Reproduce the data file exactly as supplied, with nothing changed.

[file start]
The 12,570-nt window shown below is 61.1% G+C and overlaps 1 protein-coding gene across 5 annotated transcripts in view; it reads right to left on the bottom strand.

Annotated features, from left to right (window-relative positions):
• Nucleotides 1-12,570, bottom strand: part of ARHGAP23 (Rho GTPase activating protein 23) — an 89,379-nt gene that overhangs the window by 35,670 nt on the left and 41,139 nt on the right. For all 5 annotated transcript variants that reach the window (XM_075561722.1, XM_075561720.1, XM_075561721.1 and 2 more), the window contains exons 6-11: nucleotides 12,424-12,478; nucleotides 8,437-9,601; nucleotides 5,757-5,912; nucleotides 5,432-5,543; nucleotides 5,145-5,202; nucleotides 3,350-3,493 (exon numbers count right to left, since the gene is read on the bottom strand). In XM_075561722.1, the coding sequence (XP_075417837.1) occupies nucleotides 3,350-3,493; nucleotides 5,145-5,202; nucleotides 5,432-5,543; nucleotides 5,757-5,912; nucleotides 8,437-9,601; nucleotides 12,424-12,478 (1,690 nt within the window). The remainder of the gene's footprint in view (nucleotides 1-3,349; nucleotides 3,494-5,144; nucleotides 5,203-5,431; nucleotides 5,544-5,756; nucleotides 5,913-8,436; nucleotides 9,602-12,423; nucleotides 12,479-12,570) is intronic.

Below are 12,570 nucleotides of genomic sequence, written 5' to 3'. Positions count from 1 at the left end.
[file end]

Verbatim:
The 12,570-nt window shown below is 61.1% G+C and overlaps 1 protein-coding gene across 5 annotated transcripts in view; it reads right to left on the bottom strand.

Annotated features, from left to right (window-relative positions):
• Nucleotides 1-12,570, bottom strand: part of ARHGAP23 (Rho GTPase activating protein 23) — an 89,379-nt gene that overhangs the window by 35,670 nt on the left and 41,139 nt on the right. For all 5 annotated transcript variants that reach the window (XM_075561722.1, XM_075561720.1, XM_075561721.1 and 2 more), the window contains exons 6-11: nucleotides 12,424-12,478; nucleotides 8,437-9,601; nucleotides 5,757-5,912; nucleotides 5,432-5,543; nucleotides 5,145-5,202; nucleotides 3,350-3,493 (exon numbers count right to left, since the gene is read on the bottom strand). In XM_075561722.1, the coding sequence (XP_075417837.1) occupies nucleotides 3,350-3,493; nucleotides 5,145-5,202; nucleotides 5,432-5,543; nucleotides 5,757-5,912; nucleotides 8,437-9,601; nucleotides 12,424-12,478 (1,690 nt within the window). The remainder of the gene's footprint in view (nucleotides 1-3,349; nucleotides 3,494-5,144; nucleotides 5,203-5,431; nucleotides 5,544-5,756; nucleotides 5,913-8,436; nucleotides 9,602-12,423; nucleotides 12,479-12,570) is intronic.

Below are 12,570 nucleotides of genomic sequence, written 5' to 3'. Positions count from 1 at the left end.